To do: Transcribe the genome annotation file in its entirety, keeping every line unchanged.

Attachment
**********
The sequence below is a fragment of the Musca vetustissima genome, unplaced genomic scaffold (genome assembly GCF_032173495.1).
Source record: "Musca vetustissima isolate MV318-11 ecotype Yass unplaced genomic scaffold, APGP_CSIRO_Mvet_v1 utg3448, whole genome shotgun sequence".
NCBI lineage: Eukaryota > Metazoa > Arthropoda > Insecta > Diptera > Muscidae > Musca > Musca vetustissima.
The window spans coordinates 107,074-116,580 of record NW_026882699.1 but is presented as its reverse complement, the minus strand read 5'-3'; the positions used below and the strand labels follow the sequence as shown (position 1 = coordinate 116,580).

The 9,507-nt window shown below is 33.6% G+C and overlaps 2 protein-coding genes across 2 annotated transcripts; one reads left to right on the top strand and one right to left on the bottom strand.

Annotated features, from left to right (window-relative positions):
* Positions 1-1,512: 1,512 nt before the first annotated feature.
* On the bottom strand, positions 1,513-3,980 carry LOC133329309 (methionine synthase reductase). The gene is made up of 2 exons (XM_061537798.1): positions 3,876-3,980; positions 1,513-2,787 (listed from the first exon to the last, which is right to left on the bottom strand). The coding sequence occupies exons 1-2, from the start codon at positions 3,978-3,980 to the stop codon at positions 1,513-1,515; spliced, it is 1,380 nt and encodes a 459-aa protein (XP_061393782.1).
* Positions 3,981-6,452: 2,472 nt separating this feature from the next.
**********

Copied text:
The sequence below is a fragment of the Musca vetustissima genome, unplaced genomic scaffold (genome assembly GCF_032173495.1).
Source record: "Musca vetustissima isolate MV318-11 ecotype Yass unplaced genomic scaffold, APGP_CSIRO_Mvet_v1 utg3448, whole genome shotgun sequence".
NCBI lineage: Eukaryota > Metazoa > Arthropoda > Insecta > Diptera > Muscidae > Musca > Musca vetustissima.
The window spans coordinates 107,074-116,580 of record NW_026882699.1 but is presented as its reverse complement, the minus strand read 5'-3'; the positions used below and the strand labels follow the sequence as shown (position 1 = coordinate 116,580).

The 9,507-nt window shown below is 33.6% G+C and overlaps 2 protein-coding genes across 2 annotated transcripts; one reads left to right on the top strand and one right to left on the bottom strand.

Annotated features, from left to right (window-relative positions):
* Positions 1-1,512: 1,512 nt before the first annotated feature.
* On the bottom strand, positions 1,513-3,980 carry LOC133329309 (methionine synthase reductase). The gene is made up of 2 exons (XM_061537798.1): positions 3,876-3,980; positions 1,513-2,787 (listed from the first exon to the last, which is right to left on the bottom strand). The coding sequence occupies exons 1-2, from the start codon at positions 3,978-3,980 to the stop codon at positions 1,513-1,515; spliced, it is 1,380 nt and encodes a 459-aa protein (XP_061393782.1).
* Positions 3,981-6,452: 2,472 nt separating this feature from the next.